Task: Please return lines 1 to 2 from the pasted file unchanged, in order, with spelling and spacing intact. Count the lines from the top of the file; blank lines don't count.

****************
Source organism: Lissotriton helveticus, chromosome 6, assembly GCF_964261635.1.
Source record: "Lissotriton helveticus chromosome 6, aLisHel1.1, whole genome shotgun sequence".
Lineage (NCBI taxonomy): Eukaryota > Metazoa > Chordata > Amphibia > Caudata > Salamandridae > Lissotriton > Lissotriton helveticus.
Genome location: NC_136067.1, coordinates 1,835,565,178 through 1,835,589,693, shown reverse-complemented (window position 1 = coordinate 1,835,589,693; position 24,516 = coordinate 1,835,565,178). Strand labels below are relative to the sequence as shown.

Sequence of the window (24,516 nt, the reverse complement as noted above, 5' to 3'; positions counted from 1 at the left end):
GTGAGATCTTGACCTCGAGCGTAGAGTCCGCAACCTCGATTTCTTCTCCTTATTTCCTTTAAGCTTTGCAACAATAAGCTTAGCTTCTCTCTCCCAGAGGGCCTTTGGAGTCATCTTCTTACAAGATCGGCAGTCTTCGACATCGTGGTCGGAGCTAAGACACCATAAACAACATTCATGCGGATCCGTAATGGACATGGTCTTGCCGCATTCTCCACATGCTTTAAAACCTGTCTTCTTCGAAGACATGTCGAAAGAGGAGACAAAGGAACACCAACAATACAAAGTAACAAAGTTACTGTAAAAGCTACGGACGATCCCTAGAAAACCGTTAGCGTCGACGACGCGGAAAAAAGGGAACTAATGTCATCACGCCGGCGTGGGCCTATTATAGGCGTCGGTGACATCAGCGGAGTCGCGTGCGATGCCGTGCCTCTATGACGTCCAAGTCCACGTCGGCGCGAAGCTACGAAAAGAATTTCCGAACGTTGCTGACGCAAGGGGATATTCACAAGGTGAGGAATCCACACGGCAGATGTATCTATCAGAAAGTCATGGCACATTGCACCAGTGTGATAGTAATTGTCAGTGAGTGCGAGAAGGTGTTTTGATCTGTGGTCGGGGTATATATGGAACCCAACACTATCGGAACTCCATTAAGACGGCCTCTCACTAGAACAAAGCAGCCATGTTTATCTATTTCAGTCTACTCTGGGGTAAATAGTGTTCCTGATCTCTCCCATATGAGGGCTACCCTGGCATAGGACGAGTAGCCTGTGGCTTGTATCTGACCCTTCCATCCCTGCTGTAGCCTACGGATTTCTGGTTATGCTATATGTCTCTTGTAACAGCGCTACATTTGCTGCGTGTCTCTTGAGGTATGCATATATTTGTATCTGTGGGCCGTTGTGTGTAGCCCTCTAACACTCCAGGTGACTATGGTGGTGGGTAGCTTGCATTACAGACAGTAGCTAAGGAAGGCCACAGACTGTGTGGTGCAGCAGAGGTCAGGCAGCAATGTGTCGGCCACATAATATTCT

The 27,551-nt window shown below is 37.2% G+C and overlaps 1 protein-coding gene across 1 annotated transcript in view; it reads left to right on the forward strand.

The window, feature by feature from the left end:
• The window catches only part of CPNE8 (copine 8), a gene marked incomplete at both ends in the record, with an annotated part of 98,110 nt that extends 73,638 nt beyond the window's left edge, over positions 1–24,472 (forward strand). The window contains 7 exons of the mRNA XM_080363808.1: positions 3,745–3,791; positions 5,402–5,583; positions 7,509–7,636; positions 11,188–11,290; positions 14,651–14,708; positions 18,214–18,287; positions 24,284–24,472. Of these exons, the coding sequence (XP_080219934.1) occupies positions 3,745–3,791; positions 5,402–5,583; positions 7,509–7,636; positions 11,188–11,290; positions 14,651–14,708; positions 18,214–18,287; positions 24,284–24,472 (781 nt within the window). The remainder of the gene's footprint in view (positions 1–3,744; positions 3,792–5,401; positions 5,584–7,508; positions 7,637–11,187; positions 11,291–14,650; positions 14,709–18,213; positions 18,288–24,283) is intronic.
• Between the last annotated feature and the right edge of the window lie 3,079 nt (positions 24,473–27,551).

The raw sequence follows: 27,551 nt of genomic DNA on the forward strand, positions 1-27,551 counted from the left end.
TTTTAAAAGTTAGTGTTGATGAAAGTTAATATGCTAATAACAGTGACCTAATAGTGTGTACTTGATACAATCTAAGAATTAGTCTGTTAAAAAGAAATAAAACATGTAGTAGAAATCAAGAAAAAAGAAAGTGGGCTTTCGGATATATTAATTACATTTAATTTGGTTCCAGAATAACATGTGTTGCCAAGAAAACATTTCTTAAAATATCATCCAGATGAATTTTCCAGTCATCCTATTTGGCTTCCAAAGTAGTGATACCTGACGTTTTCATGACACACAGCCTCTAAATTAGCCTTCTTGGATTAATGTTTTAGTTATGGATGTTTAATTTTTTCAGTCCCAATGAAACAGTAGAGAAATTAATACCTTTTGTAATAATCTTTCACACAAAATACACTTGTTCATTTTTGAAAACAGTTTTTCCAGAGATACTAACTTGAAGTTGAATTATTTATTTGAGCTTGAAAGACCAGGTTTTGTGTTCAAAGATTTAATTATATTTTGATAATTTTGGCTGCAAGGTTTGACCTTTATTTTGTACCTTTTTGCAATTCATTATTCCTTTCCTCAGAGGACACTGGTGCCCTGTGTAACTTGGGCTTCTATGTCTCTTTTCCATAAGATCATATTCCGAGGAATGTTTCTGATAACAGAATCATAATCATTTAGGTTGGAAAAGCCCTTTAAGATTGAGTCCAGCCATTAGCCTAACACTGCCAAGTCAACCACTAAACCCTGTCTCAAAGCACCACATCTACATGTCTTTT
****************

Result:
Source organism: Lissotriton helveticus, chromosome 6, assembly GCF_964261635.1.
Source record: "Lissotriton helveticus chromosome 6, aLisHel1.1, whole genome shotgun sequence".